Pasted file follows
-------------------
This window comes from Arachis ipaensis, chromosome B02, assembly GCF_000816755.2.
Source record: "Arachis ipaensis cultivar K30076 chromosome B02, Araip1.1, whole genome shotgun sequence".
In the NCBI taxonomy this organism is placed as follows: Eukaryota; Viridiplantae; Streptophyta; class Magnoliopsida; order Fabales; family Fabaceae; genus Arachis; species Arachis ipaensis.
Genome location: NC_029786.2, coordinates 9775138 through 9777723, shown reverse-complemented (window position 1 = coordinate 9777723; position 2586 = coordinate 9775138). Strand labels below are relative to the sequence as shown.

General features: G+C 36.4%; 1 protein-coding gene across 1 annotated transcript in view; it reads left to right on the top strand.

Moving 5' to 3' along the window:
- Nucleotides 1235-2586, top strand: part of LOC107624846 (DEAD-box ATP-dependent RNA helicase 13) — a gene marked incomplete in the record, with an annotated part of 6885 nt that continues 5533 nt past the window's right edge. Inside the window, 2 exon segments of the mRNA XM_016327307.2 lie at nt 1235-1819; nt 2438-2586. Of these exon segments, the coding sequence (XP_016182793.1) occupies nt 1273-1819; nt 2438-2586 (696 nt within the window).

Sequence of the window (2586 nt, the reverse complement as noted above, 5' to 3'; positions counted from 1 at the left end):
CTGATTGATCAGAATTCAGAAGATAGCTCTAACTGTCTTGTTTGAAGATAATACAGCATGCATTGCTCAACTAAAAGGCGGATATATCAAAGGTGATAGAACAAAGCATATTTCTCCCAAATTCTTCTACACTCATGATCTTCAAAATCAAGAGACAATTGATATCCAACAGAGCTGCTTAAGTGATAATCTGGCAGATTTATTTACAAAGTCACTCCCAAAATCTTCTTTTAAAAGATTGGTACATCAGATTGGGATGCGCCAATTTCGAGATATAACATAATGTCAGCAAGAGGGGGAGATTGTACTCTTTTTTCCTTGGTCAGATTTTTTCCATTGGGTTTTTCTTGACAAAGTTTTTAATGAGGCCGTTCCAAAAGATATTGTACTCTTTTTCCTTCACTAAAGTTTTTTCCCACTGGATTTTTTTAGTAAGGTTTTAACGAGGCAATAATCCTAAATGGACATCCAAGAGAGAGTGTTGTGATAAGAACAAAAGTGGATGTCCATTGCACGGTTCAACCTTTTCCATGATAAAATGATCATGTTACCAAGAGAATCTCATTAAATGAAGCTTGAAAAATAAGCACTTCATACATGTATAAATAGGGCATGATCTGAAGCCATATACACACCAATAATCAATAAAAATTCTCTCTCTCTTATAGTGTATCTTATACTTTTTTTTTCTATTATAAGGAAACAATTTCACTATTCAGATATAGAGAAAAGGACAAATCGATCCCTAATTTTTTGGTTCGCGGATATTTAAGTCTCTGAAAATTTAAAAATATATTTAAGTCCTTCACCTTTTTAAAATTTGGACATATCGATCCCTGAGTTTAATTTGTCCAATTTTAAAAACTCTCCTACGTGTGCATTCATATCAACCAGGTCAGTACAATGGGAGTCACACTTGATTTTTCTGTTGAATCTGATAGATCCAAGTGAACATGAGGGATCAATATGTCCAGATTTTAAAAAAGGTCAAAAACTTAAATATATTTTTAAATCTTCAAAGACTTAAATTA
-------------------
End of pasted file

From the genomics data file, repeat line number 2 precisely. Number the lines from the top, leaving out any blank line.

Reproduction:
Source record: "Arachis ipaensis cultivar K30076 chromosome B02, Araip1.1, whole genome shotgun sequence".